Bacterial and viral conjunctivitis

Inflammation of the front of the eye and eyelids caused by an infection

Green eyes

What is conjunctivitis?

Conjunctivitis is an infection which affects the thin layer of tissue that covers part of the front of the eye and the inside of the eyelids (conjunctiva). It is not normally serious, and is sometimes referred to as pink or red eye.

There are three forms of conjunctivitis – bacterial, viral and allergic. This leaflet looks at bacterial and viral conjunctivitis. If you are experiencing allergic conjunctivitis, we have produced a separate leaflet on this.

Risk factors

Bacterial conjunctivitis

Children and the elderly are more at risk of a bacterial conjunctivitis. Also, people with weaker immune systems such as those with diabetes and people who don’t wash their hands before inserting or removing contact lenses are more at risk. 

Viral conjunctivitis

Viral conjunctivitis often follows a recent cold or sore throat. 


Conjunctivitis usually causes a pink or red, gritty-feeling in the eye. It often starts in one eye, usually spreading to the other. It may also cause your eyelids to stick together in the morning.


  • Bacterial conjunctivitis normally causes a yellow or green sticky discharge
  • Viral conjunctivitis normally causes a watery discharge


Conjunctivitis will normally get better on its own, without any medical treatment, in around one to two weeks. Bathing and cleaning the eyelids with sterile pads and clean water, or sterile wipes, is normally all that is needed.

Occasionally, if the infection does not improve within two weeks, you may need to be referred to a specialist or hospital.

Bacterial conjunctivitis

Antibiotic drops or ointment may speed up how quickly bacterial conjunctivitis clears up by a few days. However, it should get better without any drops or ointment.  

Viral conjunctivitis

Antibiotic drops or ointment will not help with viral conjunctivitis. There is currently no effective treatment for this, but artificial tears, using a cold compress (such as clean cotton wool balls soaked in cold water), and a non-steroidal anti-inflammatory (NSAID) such as Ibuprofen may make your eyes feel more comfortable.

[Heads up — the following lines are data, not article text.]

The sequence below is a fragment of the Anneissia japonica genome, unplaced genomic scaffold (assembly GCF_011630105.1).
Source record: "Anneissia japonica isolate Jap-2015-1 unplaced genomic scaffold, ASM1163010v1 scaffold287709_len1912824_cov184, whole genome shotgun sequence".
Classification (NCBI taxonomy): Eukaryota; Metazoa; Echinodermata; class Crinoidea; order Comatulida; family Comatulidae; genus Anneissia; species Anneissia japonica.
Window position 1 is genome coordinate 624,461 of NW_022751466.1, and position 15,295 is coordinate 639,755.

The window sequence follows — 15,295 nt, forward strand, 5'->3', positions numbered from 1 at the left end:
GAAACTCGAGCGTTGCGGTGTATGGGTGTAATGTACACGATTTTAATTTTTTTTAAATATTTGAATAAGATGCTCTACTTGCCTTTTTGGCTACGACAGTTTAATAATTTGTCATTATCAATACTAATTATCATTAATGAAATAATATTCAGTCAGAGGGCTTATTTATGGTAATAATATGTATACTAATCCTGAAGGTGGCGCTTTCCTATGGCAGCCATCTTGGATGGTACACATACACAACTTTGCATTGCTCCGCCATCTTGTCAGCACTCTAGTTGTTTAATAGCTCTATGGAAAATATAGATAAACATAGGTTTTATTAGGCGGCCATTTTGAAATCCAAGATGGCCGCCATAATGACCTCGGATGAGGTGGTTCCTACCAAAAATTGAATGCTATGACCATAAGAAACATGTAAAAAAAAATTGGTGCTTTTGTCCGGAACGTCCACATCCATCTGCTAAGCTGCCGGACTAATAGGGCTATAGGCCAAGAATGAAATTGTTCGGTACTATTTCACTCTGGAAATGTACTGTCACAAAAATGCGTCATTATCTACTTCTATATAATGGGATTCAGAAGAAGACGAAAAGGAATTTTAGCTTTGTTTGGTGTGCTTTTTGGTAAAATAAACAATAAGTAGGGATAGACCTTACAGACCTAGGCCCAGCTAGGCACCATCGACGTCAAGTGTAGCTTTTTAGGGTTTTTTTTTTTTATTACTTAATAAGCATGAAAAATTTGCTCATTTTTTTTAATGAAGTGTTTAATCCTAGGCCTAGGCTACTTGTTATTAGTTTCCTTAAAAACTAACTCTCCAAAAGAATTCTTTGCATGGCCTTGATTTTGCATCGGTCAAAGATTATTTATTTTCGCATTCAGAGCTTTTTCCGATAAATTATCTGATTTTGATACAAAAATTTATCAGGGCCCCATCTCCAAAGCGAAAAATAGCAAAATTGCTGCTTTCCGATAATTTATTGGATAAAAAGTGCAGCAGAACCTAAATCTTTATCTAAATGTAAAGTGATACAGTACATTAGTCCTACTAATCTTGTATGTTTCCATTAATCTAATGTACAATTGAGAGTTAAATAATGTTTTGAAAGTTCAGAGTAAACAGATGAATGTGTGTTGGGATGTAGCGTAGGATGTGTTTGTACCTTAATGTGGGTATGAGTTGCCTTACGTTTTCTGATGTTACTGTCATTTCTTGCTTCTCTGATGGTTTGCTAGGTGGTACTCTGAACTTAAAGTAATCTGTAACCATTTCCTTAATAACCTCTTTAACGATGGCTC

You should not wear contact lenses until the conjunctivitis has completely cleared up.  When you start wearing them again, you should start a new case and, if they are disposalble, with new lenses.

Both types of conjunctivitis are very contagious and easily spread. It is important to avoid sharing towels with other people to help prevent spreading the infection.

The NHS says that you don't need to stay away from work or school if you have conjunctivitis, unless you are feeling particularly unwell. However, if you work in close contact with others, or share equipment such as phones and computers, you shouldn't return to work until the discharge has cleared up. If there are a number of cases of conjunctivitis at your child's school or nursery, you may be advised to keep them away until the infection has cleared up.

Treatment method

  1. Wash your hands before and after cleaning your eyelids

  2. Rub the moistened pad or cotton wool ball firmly but gently along the eyelid edges to remove the crusts

  3. Take care to wipe between the eyelashes of both the upper and lower lids

  4. Use a fresh pad or wipe each time and do not use the same pad for the other eye as this may spread the infection

  5. Dry your eyes gently. Do not let anyone else use your towel

Resources for your practice

Bacterial and viral conjunctivitis leaflet from the AOP

You can download our patient leaflet on bacterial and viral conjunctivitis

If you're a practitioner, we recommend that you use this information, following a suitable examination, to reinforce advice given to the patient who has symptoms of bacterial or viral conjunctivitis.

For more information on eye health, go to our For patients section.